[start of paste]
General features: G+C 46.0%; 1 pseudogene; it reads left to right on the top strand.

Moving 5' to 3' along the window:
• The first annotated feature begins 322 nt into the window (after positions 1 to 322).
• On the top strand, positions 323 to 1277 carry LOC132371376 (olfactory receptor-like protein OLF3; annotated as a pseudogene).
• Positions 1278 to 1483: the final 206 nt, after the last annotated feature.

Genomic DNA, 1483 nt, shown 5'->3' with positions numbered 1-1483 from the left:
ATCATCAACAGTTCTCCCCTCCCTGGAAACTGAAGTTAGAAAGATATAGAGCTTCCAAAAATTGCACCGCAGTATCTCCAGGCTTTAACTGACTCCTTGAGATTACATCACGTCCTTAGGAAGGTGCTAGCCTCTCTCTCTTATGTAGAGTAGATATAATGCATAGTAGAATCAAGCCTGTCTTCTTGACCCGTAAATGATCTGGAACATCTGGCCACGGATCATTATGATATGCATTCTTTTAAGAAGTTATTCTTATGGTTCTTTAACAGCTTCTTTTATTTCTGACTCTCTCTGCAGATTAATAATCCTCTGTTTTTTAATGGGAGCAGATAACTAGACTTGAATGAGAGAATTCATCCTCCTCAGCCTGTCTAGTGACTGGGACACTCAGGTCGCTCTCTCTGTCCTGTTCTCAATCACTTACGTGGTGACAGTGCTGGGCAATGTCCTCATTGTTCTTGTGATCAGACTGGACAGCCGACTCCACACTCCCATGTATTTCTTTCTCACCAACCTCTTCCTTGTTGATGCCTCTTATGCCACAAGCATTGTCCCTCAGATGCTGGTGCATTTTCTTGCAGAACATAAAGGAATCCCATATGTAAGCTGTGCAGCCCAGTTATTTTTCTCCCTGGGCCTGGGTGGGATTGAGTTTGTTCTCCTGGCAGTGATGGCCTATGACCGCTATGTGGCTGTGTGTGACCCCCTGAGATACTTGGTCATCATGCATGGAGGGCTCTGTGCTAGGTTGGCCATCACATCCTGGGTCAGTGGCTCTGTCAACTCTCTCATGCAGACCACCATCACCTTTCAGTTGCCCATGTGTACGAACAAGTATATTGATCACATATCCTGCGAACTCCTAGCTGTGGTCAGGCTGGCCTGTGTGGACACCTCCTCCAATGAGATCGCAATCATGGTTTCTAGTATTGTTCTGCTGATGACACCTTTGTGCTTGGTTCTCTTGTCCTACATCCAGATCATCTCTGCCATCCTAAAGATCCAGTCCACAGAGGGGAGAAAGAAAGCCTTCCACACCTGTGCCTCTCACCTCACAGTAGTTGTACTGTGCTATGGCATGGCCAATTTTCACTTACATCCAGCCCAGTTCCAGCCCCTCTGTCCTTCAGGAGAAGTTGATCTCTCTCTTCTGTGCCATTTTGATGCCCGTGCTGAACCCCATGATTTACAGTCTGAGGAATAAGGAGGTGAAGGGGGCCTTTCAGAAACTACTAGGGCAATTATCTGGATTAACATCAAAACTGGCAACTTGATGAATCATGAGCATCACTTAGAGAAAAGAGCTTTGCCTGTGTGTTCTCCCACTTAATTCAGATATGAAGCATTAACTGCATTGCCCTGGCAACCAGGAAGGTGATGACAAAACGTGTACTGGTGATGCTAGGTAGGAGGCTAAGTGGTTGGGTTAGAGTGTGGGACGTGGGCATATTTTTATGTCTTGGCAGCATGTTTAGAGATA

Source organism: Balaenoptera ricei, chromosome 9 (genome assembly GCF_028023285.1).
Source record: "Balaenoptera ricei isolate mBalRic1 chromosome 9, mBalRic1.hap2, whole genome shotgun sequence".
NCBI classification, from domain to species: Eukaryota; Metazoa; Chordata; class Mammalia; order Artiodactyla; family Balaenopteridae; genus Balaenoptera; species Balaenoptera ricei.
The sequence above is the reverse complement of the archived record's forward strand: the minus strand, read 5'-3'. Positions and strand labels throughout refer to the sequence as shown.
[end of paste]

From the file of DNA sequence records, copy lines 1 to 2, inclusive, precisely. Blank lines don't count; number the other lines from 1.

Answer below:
General features: G+C 46.0%; 1 pseudogene; it reads left to right on the top strand.

Moving 5' to 3' along the window: